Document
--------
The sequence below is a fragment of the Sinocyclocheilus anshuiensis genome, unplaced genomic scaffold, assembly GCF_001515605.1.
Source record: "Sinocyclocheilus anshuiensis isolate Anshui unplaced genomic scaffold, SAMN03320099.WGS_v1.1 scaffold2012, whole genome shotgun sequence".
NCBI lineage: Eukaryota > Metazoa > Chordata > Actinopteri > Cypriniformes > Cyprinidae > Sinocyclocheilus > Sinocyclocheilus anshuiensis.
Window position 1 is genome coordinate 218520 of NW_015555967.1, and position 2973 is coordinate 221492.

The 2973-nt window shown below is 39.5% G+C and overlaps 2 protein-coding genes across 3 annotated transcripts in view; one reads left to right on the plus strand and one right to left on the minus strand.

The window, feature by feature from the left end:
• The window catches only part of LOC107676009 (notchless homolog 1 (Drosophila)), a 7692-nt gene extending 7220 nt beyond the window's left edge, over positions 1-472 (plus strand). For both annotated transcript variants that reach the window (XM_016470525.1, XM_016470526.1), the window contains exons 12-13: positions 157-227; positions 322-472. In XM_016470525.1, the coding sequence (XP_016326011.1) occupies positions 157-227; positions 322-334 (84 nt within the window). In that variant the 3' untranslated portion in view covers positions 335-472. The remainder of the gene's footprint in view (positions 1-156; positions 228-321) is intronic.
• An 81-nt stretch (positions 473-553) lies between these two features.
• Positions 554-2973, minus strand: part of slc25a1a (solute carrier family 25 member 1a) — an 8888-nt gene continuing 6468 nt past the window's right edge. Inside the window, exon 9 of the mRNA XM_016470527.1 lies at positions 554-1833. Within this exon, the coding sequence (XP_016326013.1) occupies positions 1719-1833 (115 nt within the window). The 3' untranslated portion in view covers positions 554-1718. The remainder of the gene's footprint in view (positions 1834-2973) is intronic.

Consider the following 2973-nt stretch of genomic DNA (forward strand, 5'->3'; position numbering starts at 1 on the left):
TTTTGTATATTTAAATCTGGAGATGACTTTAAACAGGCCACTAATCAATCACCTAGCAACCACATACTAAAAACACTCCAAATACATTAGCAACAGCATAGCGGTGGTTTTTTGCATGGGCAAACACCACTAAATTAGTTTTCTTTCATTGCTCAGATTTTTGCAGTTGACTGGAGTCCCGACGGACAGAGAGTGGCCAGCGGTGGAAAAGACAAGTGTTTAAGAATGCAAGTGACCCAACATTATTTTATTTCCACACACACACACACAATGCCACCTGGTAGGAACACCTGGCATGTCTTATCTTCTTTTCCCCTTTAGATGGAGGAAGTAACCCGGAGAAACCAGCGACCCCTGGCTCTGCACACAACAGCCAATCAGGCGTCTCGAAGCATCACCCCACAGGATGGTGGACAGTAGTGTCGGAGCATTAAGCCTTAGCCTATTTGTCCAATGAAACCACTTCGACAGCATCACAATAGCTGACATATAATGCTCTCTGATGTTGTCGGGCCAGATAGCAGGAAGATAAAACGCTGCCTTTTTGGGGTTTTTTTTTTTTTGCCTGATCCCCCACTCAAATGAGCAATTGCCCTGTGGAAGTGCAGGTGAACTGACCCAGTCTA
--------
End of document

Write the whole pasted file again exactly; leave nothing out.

The sequence below is a fragment of the Sinocyclocheilus anshuiensis genome, unplaced genomic scaffold, assembly GCF_001515605.1.
Source record: "Sinocyclocheilus anshuiensis isolate Anshui unplaced genomic scaffold, SAMN03320099.WGS_v1.1 scaffold2012, whole genome shotgun sequence".
NCBI lineage: Eukaryota > Metazoa > Chordata > Actinopteri > Cypriniformes > Cyprinidae > Sinocyclocheilus > Sinocyclocheilus anshuiensis.
Window position 1 is genome coordinate 218520 of NW_015555967.1, and position 2973 is coordinate 221492.

The 2973-nt window shown below is 39.5% G+C and overlaps 2 protein-coding genes across 3 annotated transcripts in view; one reads left to right on the plus strand and one right to left on the minus strand.

The window, feature by feature from the left end:
• The window catches only part of LOC107676009 (notchless homolog 1 (Drosophila)), a 7692-nt gene extending 7220 nt beyond the window's left edge, over positions 1-472 (plus strand). For both annotated transcript variants that reach the window (XM_016470525.1, XM_016470526.1), the window contains exons 12-13: positions 157-227; positions 322-472. In XM_016470525.1, the coding sequence (XP_016326011.1) occupies positions 157-227; positions 322-334 (84 nt within the window). In that variant the 3' untranslated portion in view covers positions 335-472. The remainder of the gene's footprint in view (positions 1-156; positions 228-321) is intronic.
• An 81-nt stretch (positions 473-553) lies between these two features.
• Positions 554-2973, minus strand: part of slc25a1a (solute carrier family 25 member 1a) — an 8888-nt gene continuing 6468 nt past the window's right edge. Inside the window, exon 9 of the mRNA XM_016470527.1 lies at positions 554-1833. Within this exon, the coding sequence (XP_016326013.1) occupies positions 1719-1833 (115 nt within the window). The 3' untranslated portion in view covers positions 554-1718. The remainder of the gene's footprint in view (positions 1834-2973) is intronic.

Consider the following 2973-nt stretch of genomic DNA (forward strand, 5'->3'; position numbering starts at 1 on the left):
TTTTGTATATTTAAATCTGGAGATGACTTTAAACAGGCCACTAATCAATCACCTAGCAACCACATACTAAAAACACTCCAAATACATTAGCAACAGCATAGCGGTGGTTTTTTGCATGGGCAAACACCACTAAATTAGTTTTCTTTCATTGCTCAGATTTTTGCAGTTGACTGGAGTCCCGACGGACAGAGAGTGGCCAGCGGTGGAAAAGACAAGTGTTTAAGAATGCAAGTGACCCAACATTATTTTATTTCCACACACACACACACAATGCCACCTGGTAGGAACACCTGGCATGTCTTATCTTCTTTTCCCCTTTAGATGGAGGAAGTAACCCGGAGAAACCAGCGACCCCTGGCTCTGCACACAACAGCCAATCAGGCGTCTCGAAGCATCACCCCACAGGATGGTGGACAGTAGTGTCGGAGCATTAAGCCTTAGCCTATTTGTCCAATGAAACCACTTCGACAGCATCACAATAGCTGACATATAATGCTCTCTGATGTTGTCGGGCCAGATAGCAGGAAGATAAAACGCTGCCTTTTTGGGGTTTTTTTTTTTTTGCCTGATCCCCCACTCAAATGAGCAATTGCCCTGTGGAAGTGCAGGTGAACTGACCCAGTCTA